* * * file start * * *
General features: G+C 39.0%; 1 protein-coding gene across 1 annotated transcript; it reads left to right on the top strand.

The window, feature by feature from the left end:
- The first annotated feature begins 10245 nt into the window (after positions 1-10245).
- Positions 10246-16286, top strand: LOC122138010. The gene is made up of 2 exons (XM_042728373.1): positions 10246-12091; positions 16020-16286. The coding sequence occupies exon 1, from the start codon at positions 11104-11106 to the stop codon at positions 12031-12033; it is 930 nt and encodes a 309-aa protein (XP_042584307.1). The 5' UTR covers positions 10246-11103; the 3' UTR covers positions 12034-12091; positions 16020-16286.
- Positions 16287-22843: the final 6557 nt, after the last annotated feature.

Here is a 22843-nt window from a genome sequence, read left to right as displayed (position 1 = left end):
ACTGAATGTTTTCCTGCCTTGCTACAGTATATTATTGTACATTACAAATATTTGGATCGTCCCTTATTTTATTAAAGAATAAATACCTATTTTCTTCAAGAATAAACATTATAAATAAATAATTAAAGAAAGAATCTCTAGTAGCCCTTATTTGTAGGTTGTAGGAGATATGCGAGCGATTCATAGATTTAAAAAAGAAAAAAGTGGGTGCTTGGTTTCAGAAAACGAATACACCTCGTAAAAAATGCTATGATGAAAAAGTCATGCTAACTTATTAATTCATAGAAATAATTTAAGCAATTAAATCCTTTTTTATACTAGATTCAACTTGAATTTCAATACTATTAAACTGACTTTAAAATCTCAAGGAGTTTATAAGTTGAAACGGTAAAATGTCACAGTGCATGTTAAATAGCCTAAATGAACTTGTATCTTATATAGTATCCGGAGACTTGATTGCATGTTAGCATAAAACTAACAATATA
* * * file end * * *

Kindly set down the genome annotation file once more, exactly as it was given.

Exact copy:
General features: G+C 39.0%; 1 protein-coding gene across 1 annotated transcript; it reads left to right on the top strand.

The window, feature by feature from the left end:
- The first annotated feature begins 10245 nt into the window (after positions 1-10245).
- Positions 10246-16286, top strand: LOC122138010. The gene is made up of 2 exons (XM_042728373.1): positions 10246-12091; positions 16020-16286. The coding sequence occupies exon 1, from the start codon at positions 11104-11106 to the stop codon at positions 12031-12033; it is 930 nt and encodes a 309-aa protein (XP_042584307.1). The 5' UTR covers positions 10246-11103; the 3' UTR covers positions 12034-12091; positions 16020-16286.
- Positions 16287-22843: the final 6557 nt, after the last annotated feature.

Here is a 22843-nt window from a genome sequence, read left to right as displayed (position 1 = left end):
ACTGAATGTTTTCCTGCCTTGCTACAGTATATTATTGTACATTACAAATATTTGGATCGTCCCTTATTTTATTAAAGAATAAATACCTATTTTCTTCAAGAATAAACATTATAAATAAATAATTAAAGAAAGAATCTCTAGTAGCCCTTATTTGTAGGTTGTAGGAGATATGCGAGCGATTCATAGATTTAAAAAAGAAAAAAGTGGGTGCTTGGTTTCAGAAAACGAATACACCTCGTAAAAAATGCTATGATGAAAAAGTCATGCTAACTTATTAATTCATAGAAATAATTTAAGCAATTAAATCCTTTTTTATACTAGATTCAACTTGAATTTCAATACTATTAAACTGACTTTAAAATCTCAAGGAGTTTATAAGTTGAAACGGTAAAATGTCACAGTGCATGTTAAATAGCCTAAATGAACTTGTATCTTATATAGTATCCGGAGACTTGATTGCATGTTAGCATAAAACTAACAATATA